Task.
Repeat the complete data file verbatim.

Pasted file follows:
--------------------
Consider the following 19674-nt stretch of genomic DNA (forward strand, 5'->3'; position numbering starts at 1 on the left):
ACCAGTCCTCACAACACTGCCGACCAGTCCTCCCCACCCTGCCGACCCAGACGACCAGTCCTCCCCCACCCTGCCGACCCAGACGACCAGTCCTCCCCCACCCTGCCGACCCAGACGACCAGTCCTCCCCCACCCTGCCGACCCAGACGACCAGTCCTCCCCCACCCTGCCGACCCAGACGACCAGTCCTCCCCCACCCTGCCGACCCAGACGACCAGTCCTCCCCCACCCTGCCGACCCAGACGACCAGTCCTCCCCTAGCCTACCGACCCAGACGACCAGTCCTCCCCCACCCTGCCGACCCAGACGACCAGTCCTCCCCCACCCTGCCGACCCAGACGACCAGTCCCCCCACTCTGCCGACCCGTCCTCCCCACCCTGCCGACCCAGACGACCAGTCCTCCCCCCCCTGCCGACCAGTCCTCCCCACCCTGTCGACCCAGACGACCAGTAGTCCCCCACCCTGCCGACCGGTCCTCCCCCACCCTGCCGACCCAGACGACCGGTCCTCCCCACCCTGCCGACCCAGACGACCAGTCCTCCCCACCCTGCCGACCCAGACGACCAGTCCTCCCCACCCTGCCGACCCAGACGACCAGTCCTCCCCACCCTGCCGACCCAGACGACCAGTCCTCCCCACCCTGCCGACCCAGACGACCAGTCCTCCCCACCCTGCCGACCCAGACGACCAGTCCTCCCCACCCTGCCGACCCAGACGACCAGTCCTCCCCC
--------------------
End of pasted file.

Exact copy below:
Consider the following 19674-nt stretch of genomic DNA (forward strand, 5'->3'; position numbering starts at 1 on the left):
ACCAGTCCTCACAACACTGCCGACCAGTCCTCCCCACCCTGCCGACCCAGACGACCAGTCCTCCCCCACCCTGCCGACCCAGACGACCAGTCCTCCCCCACCCTGCCGACCCAGACGACCAGTCCTCCCCCACCCTGCCGACCCAGACGACCAGTCCTCCCCCACCCTGCCGACCCAGACGACCAGTCCTCCCCCACCCTGCCGACCCAGACGACCAGTCCTCCCCCACCCTGCCGACCCAGACGACCAGTCCTCCCCTAGCCTACCGACCCAGACGACCAGTCCTCCCCCACCCTGCCGACCCAGACGACCAGTCCTCCCCCACCCTGCCGACCCAGACGACCAGTCCCCCCACTCTGCCGACCCGTCCTCCCCACCCTGCCGACCCAGACGACCAGTCCTCCCCCCCCTGCCGACCAGTCCTCCCCACCCTGTCGACCCAGACGACCAGTAGTCCCCCACCCTGCCGACCGGTCCTCCCCCACCCTGCCGACCCAGACGACCGGTCCTCCCCACCCTGCCGACCCAGACGACCAGTCCTCCCCACCCTGCCGACCCAGACGACCAGTCCTCCCCACCCTGCCGACCCAGACGACCAGTCCTCCCCACCCTGCCGACCCAGACGACCAGTCCTCCCCACCCTGCCGACCCAGACGACCAGTCCTCCCCACCCTGCCGACCCAGACGACCAGTCCTCCCCACCCTGCCGACCCAGACGACCAGTCCTCCCCC